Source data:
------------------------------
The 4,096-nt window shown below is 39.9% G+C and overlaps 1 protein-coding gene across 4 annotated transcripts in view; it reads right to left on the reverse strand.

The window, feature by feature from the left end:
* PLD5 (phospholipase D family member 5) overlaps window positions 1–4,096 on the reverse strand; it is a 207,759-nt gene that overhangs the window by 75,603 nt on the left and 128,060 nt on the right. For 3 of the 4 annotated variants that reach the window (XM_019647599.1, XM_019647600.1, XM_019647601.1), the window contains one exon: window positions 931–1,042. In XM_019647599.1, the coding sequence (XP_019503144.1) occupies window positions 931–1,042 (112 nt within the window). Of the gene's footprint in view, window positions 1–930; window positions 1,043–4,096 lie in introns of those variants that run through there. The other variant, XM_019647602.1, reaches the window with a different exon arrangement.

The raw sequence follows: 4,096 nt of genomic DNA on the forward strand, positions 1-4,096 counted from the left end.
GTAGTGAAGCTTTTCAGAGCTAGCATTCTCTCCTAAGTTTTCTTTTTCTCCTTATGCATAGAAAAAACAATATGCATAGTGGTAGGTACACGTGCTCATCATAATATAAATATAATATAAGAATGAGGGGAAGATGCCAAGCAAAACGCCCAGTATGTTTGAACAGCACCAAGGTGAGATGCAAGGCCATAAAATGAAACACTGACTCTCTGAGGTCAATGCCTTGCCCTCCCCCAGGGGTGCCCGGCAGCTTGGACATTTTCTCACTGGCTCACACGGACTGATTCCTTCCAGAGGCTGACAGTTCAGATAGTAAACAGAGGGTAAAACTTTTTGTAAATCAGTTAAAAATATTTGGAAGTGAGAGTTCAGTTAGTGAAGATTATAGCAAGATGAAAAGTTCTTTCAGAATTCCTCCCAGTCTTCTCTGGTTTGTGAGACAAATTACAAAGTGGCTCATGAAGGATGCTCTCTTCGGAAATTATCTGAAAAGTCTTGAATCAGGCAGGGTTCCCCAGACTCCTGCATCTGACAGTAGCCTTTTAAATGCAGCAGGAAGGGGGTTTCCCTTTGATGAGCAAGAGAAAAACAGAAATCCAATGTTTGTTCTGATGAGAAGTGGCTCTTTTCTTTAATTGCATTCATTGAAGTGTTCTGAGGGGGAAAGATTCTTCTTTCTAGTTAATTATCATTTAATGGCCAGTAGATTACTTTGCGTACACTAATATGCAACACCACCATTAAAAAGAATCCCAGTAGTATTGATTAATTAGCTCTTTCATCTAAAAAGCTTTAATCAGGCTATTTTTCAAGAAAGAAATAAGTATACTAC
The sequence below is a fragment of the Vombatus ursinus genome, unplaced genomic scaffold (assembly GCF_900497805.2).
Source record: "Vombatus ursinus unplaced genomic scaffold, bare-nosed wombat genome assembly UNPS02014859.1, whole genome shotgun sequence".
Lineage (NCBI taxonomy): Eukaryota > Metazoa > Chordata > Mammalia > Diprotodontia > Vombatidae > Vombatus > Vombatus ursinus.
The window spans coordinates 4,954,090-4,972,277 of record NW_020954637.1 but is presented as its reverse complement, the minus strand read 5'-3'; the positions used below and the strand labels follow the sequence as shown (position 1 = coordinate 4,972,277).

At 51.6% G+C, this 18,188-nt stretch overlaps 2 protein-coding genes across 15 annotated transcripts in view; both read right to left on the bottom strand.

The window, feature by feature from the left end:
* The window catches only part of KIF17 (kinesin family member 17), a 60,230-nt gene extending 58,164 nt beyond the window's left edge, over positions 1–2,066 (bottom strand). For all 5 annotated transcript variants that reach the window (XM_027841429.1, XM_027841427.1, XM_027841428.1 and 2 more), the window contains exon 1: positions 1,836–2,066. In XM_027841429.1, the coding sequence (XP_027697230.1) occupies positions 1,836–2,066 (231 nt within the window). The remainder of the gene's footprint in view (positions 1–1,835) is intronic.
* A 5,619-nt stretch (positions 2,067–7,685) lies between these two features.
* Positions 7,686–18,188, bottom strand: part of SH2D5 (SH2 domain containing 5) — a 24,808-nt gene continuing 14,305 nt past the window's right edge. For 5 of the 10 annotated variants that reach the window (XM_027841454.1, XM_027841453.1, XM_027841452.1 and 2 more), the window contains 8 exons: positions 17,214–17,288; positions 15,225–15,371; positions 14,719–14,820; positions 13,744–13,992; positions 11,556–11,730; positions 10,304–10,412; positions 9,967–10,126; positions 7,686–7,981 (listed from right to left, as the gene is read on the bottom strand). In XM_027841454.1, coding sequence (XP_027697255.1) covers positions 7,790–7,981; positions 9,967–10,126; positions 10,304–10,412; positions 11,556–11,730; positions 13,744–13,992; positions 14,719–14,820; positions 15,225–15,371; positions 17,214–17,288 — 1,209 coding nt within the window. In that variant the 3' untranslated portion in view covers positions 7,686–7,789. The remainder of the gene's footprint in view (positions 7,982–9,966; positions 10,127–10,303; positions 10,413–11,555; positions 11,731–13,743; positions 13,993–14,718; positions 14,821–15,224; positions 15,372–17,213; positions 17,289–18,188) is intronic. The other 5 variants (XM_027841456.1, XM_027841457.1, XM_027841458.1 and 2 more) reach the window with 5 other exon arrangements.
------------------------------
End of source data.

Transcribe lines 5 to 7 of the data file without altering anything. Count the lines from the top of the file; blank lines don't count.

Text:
GTAGTGAAGCTTTTCAGAGCTAGCATTCTCTCCTAAGTTTTCTTTTTCTCCTTATGCATAGAAAAAACAATATGCATAGTGGTAGGTACACGTGCTCATCATAATATAAATATAATATAAGAATGAGGGGAAGATGCCAAGCAAAACGCCCAGTATGTTTGAACAGCACCAAGGTGAGATGCAAGGCCATAAAATGAAACACTGACTCTCTGAGGTCAATGCCTTGCCCTCCCCCAGGGGTGCCCGGCAGCTTGGACATTTTCTCACTGGCTCACACGGACTGATTCCTTCCAGAGGCTGACAGTTCAGATAGTAAACAGAGGGTAAAACTTTTTGTAAATCAGTTAAAAATATTTGGAAGTGAGAGTTCAGTTAGTGAAGATTATAGCAAGATGAAAAGTTCTTTCAGAATTCCTCCCAGTCTTCTCTGGTTTGTGAGACAAATTACAAAGTGGCTCATGAAGGATGCTCTCTTCGGAAATTATCTGAAAAGTCTTGAATCAGGCAGGGTTCCCCAGACTCCTGCATCTGACAGTAGCCTTTTAAATGCAGCAGGAAGGGGGTTTCCCTTTGATGAGCAAGAGAAAAACAGAAATCCAATGTTTGTTCTGATGAGAAGTGGCTCTTTTCTTTAATTGCATTCATTGAAGTGTTCTGAGGGGGAAAGATTCTTCTTTCTAGTTAATTATCATTTAATGGCCAGTAGATTACTTTGCGTACACTAATATGCAACACCACCATTAAAAAGAATCCCAGTAGTATTGATTAATTAGCTCTTTCATCTAAAAAGCTTTAATCAGGCTATTTTTCAAGAAAGAAATAAGTATACTAC
The sequence below is a fragment of the Vombatus ursinus genome, unplaced genomic scaffold (assembly GCF_900497805.2).
Source record: "Vombatus ursinus unplaced genomic scaffold, bare-nosed wombat genome assembly UNPS02014859.1, whole genome shotgun sequence".